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- The ‘cochlea’ is the name of the inner part if your ear.
- If the cochlea is damaged, a cochlear implant may be recommended.
- A cochlear implant is an electronic medical device.
- It does the work of the damaged parts of the cochlea.
- It provides sound signals to the brain.
- Adults and children can have cochlear implants.
How a cochlear implant works
- A cochlear implant has two parts.
- The first part processes sound. You wear it behind your ear. It has a battery to power the implant.
- It sends special signals to a device called a ‘transmitting coil’.
- This is put on the side of your head and sends the signals through your skin to the receiver.
- You have surgery to implant the receiver.
- The receiver sends information to your inner ear and brain that becomes sound.
- Visit the Cochlear website to learn more about cochlear implants.
What you can expect from a cochlear implant
- It is important to know a cochlear implant does not restore your ‘normal’ hearing.
- The sound you hear will be different for each person.
- For some people, it becomes easy to understand and hear people speak.
- Other people hear sound but may also need to lip-read.
- It will be hard for you to hear if you are in a busy and noisy place.
How much you will hear with a cochlear implant
This will depend upon:
- how long you have had a hearing loss
- the level and type of your hearing loss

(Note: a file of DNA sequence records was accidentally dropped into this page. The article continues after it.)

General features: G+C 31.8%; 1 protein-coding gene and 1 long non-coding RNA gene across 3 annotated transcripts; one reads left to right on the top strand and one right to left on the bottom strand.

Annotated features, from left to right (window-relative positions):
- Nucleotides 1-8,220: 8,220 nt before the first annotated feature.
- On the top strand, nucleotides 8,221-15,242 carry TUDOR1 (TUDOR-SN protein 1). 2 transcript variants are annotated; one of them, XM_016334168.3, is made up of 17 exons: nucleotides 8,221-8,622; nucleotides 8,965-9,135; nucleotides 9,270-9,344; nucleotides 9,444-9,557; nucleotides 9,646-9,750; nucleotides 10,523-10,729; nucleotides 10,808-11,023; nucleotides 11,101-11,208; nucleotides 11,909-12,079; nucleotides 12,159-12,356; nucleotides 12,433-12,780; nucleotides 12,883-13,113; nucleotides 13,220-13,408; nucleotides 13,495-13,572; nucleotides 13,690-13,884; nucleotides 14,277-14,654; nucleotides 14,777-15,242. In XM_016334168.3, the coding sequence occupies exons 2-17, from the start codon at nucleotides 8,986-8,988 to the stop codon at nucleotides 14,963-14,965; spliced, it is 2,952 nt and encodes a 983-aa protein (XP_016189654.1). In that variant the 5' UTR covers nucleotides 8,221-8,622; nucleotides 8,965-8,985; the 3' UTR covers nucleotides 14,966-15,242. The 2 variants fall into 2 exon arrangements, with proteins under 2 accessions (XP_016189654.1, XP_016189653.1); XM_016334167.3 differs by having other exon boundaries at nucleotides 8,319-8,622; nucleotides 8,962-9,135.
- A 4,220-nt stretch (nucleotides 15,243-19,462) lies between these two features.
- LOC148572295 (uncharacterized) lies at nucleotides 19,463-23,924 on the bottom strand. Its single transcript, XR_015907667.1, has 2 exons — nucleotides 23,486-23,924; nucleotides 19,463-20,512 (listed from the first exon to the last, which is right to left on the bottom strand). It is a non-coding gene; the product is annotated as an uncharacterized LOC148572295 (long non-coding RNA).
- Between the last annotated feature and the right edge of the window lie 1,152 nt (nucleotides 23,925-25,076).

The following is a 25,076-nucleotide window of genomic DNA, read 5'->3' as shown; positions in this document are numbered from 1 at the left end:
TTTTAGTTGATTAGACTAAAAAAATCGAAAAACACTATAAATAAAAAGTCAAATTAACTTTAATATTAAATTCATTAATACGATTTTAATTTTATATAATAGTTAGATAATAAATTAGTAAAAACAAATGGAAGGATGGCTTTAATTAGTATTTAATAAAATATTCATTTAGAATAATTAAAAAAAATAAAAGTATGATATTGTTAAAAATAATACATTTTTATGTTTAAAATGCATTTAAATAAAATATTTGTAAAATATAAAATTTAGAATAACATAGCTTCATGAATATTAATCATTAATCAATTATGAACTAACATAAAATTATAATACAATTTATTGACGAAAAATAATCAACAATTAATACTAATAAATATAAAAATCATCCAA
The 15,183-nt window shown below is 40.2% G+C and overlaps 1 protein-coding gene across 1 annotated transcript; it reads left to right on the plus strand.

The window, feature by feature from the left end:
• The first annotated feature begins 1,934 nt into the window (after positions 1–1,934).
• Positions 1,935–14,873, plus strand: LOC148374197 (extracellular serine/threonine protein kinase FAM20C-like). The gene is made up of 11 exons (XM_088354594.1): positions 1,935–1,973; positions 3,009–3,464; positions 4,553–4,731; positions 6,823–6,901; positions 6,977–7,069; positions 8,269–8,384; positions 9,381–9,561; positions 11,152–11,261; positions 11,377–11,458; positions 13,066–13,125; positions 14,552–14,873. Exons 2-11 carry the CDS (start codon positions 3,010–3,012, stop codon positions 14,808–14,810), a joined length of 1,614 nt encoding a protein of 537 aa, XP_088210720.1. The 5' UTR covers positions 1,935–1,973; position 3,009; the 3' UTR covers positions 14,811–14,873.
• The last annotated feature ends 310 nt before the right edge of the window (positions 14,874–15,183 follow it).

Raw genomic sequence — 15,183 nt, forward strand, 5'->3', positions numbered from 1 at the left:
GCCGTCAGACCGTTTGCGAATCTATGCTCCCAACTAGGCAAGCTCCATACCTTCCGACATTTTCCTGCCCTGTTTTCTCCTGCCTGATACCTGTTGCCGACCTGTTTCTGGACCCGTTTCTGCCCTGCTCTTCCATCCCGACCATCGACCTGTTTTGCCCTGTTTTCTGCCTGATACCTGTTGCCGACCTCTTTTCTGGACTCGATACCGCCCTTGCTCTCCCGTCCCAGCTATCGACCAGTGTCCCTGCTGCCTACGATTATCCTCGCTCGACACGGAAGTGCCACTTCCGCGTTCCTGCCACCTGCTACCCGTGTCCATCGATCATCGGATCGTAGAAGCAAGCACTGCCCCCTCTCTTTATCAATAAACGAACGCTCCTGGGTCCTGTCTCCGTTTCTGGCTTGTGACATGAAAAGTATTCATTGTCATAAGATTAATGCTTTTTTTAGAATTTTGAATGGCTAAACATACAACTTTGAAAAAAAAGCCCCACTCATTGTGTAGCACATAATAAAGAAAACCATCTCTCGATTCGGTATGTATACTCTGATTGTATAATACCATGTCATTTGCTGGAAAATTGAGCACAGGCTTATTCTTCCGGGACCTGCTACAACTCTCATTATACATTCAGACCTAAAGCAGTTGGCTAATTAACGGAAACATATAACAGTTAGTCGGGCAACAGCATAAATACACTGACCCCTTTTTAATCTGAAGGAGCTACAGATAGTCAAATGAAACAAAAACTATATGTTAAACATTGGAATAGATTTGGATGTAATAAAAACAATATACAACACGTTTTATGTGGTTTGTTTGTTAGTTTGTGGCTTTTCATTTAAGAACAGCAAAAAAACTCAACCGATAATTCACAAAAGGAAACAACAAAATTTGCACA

- how your brain understands the signal from the cochlear implant.
How to get a cochlear implant for your child
- Your child will get a test from a ‘specialist implant audiologist’.
- This is a doctor who specialises in hearing and cochlear implants.
- They will give you information about how the cochlear implant may help your child.
- Our audiologist can arrange for you to meet with someone who already has a cochlear implant.
- Your child will then have tests with a ‘specialist implant speech pathologist’.
- This is a doctor who will review their speech and language.
- It is important to get support through this process.
- We can help you get the right practical and emotional support.
Where to get support if your child has a cochlear implant
We provide long-term support. This helps your child get the most out of a cochlear implant. This support includes:
- helping your child get used to the new sounds
- speech and language therapy programs
- regular programming of the speech processor
- information for teachers and other people your child spends time with
- information an about additional services that may help your child
- helping you understand how to access the National Disability Insurance Scheme (NDIS).